Norwegian to open bases in Argentina

Norwegian B737 to Argentina

Not many details are yet available, but some information is trickling that the Scandinavian low cost airline Norwegian is preparing to launch operations out of Argentina.

Sources at the company confirmed to Argentinian newspaper La Nación that the decision has already been taken to start operations in the Latin American country in November 2017. 

What is quite interesting in this story is that we are not simply talking about linking Buenos Aires to some of Norwegian's European hubs, something that would fit nicely with the current expansion of its long-haul Dreamliner fleet, but to go native and open bases for domestic and regional operations in the country.

Between 6 and 10 Boeing 737-800, that would get Argentinian registration numbers, would be deployed at two or even three bases in Argentina. Norwegian, that has already designated a senior executive, Ole Christian Melhus, to lead this project, will be receiving 42 aircraft of this type next year, so it should have no problem allocating them to the new Argentinian venture.

This is a very timely initiative that arrives at a time when the, traditionally ailing, Argentinian airline industry is experiencing a sort of revival, following the inauguration of a, in principle, more business-friendly administration. 

A number of foreign operators have shown interest or have already started to work on market entry plans, for example, Flybondy, an ultra-low-cost airline project led by one of the founders of Swiss regional carrier Flybaboo.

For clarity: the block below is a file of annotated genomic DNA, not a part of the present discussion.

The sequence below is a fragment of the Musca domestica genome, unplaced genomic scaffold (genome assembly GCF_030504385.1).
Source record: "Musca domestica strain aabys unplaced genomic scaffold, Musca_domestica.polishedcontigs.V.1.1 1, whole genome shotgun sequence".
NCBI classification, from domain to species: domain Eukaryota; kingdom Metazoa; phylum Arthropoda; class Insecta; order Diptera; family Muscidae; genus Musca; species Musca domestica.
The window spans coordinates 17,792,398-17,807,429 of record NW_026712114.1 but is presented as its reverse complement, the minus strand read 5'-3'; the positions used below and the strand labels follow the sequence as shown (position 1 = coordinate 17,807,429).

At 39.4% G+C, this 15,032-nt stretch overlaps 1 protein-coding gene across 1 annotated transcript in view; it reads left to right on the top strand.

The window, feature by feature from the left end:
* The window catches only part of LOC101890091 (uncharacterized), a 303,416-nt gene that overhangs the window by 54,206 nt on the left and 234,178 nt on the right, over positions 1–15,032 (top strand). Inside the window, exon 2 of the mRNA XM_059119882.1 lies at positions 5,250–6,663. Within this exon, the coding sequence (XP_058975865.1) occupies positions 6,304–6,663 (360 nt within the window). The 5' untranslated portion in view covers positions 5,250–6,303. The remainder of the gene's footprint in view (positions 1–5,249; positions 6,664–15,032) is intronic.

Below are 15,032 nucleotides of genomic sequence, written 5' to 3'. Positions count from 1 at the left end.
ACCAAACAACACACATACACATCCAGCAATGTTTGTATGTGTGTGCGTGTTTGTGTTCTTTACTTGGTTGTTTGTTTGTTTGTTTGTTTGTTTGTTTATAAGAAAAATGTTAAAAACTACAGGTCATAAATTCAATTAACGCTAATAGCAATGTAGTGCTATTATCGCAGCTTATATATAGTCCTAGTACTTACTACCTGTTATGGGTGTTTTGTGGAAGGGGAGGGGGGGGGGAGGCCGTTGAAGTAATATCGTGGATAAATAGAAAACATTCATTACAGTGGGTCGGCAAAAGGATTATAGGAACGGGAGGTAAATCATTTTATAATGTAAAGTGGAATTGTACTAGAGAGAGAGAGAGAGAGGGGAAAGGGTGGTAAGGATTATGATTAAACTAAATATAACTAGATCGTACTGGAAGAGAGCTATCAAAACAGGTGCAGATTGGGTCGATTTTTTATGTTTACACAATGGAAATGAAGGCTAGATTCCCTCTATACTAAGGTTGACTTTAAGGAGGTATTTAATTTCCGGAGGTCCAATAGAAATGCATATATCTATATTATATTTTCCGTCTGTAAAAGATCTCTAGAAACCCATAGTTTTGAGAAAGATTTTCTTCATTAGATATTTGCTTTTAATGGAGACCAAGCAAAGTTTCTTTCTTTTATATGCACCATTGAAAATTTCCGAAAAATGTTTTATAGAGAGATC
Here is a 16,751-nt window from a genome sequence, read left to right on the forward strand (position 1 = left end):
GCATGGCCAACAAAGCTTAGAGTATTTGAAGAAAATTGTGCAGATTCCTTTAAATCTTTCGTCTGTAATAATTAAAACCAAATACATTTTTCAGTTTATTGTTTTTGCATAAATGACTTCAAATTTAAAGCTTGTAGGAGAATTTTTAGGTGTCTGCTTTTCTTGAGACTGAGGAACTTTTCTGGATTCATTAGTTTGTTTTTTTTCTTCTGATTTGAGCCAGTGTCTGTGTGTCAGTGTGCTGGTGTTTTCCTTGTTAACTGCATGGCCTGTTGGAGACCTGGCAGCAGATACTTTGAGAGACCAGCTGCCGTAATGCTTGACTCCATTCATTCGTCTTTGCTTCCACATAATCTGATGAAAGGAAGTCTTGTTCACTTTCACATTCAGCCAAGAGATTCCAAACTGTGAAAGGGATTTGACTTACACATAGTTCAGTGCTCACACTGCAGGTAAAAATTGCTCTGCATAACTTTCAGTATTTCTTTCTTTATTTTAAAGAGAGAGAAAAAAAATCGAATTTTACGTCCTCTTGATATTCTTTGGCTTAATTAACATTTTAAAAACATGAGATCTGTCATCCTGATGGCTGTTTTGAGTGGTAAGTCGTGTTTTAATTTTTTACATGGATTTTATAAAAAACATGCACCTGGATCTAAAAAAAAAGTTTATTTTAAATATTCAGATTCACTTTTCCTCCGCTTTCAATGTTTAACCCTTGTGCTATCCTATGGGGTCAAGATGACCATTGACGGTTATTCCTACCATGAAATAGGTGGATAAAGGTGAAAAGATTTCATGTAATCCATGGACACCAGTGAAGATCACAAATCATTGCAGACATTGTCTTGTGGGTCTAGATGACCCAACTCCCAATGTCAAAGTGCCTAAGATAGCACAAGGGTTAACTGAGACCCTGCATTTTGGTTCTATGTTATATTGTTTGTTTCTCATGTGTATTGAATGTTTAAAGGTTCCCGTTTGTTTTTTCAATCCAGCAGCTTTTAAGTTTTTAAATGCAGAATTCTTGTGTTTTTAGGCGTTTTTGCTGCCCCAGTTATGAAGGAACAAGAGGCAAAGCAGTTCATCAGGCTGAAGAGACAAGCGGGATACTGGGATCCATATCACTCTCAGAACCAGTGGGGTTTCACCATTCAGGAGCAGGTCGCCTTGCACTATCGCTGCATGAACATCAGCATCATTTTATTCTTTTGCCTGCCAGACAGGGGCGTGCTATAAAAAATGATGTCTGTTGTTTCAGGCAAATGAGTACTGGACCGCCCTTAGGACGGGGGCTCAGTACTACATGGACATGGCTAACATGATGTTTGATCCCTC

Two large Latin American airline groups, Avianca and Grupo Viva, have also their own new airline projects for Argentina.

On paper it looks like a country particularly suited for air travel, with its long distances, large population distances and a relatively underdeveloped airline industry (Argentinians make 0.23 air trips per capita, half the amount of its Chilean neighbours and very far from the 1.73 of Spain!), yet, these appearances can be deceitful. 

It is easy to forget that it has traditionally been a very complicated country for foreign investors, with periodic political, economic and currency crisis and, in the case of airlines, quite a few major failures on the side of operators such as Iberia and the Spanish Grupo Marsans that lost a lot of money in their attempts to set up a foothold in the country.